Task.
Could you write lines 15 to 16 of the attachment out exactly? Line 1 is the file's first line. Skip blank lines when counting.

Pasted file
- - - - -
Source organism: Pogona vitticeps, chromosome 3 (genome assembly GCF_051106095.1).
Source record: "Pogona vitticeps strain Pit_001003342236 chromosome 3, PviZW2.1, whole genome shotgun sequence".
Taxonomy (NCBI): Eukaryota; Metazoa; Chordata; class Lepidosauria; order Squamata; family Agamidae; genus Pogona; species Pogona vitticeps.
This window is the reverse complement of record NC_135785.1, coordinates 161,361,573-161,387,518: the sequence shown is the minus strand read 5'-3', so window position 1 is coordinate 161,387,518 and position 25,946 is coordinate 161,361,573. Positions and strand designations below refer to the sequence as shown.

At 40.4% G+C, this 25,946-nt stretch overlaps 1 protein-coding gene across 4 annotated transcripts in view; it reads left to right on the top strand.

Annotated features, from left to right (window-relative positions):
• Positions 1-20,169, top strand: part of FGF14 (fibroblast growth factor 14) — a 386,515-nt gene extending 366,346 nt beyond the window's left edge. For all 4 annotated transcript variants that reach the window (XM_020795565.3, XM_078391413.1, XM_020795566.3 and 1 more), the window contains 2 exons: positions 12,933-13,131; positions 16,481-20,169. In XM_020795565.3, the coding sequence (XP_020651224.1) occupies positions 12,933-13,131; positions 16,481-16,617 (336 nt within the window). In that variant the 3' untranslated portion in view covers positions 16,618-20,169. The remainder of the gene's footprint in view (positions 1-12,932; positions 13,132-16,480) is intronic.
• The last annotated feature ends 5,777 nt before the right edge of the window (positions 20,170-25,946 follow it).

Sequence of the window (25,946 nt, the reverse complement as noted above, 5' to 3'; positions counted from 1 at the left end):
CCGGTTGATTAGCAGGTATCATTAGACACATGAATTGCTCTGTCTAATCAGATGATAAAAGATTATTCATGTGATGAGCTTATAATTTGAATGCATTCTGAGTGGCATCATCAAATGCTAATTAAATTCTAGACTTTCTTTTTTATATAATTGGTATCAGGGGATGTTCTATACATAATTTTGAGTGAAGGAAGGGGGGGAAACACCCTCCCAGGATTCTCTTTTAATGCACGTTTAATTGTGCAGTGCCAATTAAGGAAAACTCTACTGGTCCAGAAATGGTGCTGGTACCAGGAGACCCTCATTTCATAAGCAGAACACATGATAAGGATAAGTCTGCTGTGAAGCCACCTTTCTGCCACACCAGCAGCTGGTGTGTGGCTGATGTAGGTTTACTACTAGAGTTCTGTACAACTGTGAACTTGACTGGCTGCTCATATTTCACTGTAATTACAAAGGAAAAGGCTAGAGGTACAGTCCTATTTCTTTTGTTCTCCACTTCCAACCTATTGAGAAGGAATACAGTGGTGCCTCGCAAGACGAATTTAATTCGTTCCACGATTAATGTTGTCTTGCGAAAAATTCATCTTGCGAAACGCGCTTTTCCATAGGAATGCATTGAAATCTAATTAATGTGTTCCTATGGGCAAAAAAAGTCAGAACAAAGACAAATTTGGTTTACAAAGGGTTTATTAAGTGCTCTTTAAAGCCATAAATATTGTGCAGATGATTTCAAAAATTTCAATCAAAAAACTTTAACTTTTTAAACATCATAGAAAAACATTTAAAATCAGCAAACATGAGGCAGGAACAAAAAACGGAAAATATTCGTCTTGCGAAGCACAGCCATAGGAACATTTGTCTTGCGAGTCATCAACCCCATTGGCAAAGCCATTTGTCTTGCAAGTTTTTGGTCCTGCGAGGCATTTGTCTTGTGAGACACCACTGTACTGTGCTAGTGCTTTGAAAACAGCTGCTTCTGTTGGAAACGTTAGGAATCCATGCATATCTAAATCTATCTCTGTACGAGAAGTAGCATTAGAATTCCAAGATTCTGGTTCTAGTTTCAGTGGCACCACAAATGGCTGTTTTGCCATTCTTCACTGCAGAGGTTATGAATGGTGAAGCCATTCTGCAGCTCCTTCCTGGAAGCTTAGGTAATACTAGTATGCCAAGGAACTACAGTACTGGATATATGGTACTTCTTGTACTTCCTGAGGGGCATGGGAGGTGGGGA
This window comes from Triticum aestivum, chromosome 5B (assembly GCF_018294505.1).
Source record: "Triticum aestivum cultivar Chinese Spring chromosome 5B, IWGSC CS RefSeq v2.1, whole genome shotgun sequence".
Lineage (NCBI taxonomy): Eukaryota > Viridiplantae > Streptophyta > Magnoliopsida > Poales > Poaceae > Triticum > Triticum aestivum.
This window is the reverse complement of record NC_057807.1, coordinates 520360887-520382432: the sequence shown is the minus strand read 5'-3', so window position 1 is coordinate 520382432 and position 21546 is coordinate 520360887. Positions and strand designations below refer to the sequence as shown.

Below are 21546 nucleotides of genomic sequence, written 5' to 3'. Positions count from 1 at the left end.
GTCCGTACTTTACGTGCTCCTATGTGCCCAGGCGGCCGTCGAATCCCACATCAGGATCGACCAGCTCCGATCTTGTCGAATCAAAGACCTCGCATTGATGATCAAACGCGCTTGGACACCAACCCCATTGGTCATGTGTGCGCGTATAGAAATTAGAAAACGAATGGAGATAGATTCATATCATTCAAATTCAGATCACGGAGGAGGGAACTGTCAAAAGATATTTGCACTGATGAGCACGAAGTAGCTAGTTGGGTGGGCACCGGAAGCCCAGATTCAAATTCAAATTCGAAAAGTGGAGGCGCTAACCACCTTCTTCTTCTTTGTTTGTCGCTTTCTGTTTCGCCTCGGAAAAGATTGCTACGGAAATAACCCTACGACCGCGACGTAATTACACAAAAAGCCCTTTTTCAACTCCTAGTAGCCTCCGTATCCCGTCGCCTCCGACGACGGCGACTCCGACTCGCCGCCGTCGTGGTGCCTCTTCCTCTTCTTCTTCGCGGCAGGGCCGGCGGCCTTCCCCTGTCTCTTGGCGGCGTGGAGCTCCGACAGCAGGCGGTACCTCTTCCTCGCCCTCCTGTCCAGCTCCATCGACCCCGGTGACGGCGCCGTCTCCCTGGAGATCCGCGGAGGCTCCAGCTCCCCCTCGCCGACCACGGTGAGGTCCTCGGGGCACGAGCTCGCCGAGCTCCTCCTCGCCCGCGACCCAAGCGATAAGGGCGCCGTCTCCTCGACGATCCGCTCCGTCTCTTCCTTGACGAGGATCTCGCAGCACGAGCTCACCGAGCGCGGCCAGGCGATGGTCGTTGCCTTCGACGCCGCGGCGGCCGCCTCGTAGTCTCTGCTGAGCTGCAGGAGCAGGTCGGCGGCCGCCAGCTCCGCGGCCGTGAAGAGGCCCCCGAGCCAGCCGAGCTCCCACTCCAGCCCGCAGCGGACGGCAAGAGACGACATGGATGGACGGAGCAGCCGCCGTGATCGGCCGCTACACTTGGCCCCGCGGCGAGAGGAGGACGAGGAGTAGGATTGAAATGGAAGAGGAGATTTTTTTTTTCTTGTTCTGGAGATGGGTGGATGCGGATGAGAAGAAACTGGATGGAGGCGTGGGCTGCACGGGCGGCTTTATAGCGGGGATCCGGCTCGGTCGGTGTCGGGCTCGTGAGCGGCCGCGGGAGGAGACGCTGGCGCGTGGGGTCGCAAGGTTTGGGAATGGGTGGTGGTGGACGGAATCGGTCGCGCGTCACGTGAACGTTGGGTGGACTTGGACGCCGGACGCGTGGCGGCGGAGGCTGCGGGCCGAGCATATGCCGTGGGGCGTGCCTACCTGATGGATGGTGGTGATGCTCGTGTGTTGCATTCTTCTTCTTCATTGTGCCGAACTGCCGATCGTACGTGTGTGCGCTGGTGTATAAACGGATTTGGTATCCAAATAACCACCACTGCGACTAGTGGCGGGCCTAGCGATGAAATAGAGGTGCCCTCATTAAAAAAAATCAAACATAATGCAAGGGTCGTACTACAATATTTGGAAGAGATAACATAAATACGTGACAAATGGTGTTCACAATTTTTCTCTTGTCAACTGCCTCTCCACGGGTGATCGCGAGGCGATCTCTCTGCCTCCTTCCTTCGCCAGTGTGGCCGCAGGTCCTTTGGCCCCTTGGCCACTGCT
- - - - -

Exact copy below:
Below are 21546 nucleotides of genomic sequence, written 5' to 3'. Positions count from 1 at the left end.
GTCCGTACTTTACGTGCTCCTATGTGCCCAGGCGGCCGTCGAATCCCACATCAGGATCGACCAGCTCCGATCTTGTCGAATCAAAGACCTCGCATTGATGATCAAACGCGCTTGGACACCAACCCCATTGGTCATGTGTGCGCGTATAGAAATTAGAAAACGAATGGAGATAGATTCATATCATTCAAATTCAGATCACGGAGGAGGGAACTGTCAAAAGATATTTGCACTGATGAGCACGAAGTAGCTAGTTGGGTGGGCACCGGAAGCCCAGATTCAAATTCAAATTCGAAAAGTGGAGGCGCTAACCACCTTCTTCTTCTTTGTTTGTCGCTTTCTGTTTCGCCTCGGAAAAGATTGCTACGGAAATAACCCTACGACCGCGACGTAATTACACAAAAAGCCCTTTTTCAACTCCTAGTAGCCTCCGTATCCCGTCGCCTCCGACGACGGCGACTCCGACTCGCCGCCGTCGTGGTGCCTCTTCCTCTTCTTCTTCGCGGCAGGGCCGGCGGCCTTCCCCTGTCTCTTGGCGGCGTGGAGCTCCGACAGCAGGCGGTACCTCTTCCTCGCCCTCCTGTCCAGCTCCATCGACCCCGGTGACGGCGCCGTCTCCCTGGAGATCCGCGGAGGCTCCAGCTCCCCCTCGCCGACCACGGTGAGGTCCTCGGGGCACGAGCTCGCCGAGCTCCTCCTCGCCCGCGACCCAAGCGATAAGGGCGCCGTCTCCTCGACGATCCGCTCCGTCTCTTCCTTGACGAGGATCTCGCAGCACGAGCTCACCGAGCGCGGCCAGGCGATGGTCGTTGCCTTCGACGCCGCGGCGGCCGCCTCGTAGTCTCTGCTGAGCTGCAGGAGCAGGTCGGCGGCCGCCAGCTCCGCGGCCGTGAAGAGGCCCCCGAGCCAGCCGAGCTCCCACTCCAGCCCGCAGCGGACGGCAAGAGACGACATGGATGGACGGAGCAGCCGCCGTGATCGGCCGCTACACTTGGCCCCGCGGCGAGAGGAGGACGAGGAGTAGGATTGAAATGGAAGAGGAGATTTTTTTTTTCTTGTTCTGGAGATGGGTGGATGCGGATGAGAAGAAACTGGATGGAGGCGTGGGCTGCACGGGCGGCTTTATAGCGGGGATCCGGCTCGGTCGGTGTCGGGCTCGTGAGCGGCCGCGGGAGGAGACGCTGGCGCGTGGGGTCGCAAGGTTTGGGAATGGGTGGTGGTGGACGGAATCGGTCGCGCGTCACGTGAACGTTGGGTGGACTTGGACGCCGGACGCGTGGCGGCGGAGGCTGCGGGCCGAGCATATGCCGTGGGGCGTGCCTACCTGATGGATGGTGGTGATGCTCGTGTGTTGCATTCTTCTTCTTCATTGTGCCGAACTGCCGATCGTACGTGTGTGCGCTGGTGTATAAACGGATTTGGTATCCAAATAACCACCACTGCGACTAGTGGCGGGCCTAGCGATGAAATAGAGGTGCCCTCATTAAAAAAAATCAAACATAATGCAAGGGTCGTACTACAATATTTGGAAGAGATAACATAAATACGTGACAAATGGTGTTCACAATTTTTCTCTTGTCAACTGCCTCTCCACGGGTGATCGCGAGGCGATCTCTCTGCCTCCTTCCTTCGCCAGTGTGGCCGCAGGTCCTTTGGCCCCTTGGCCACTGCT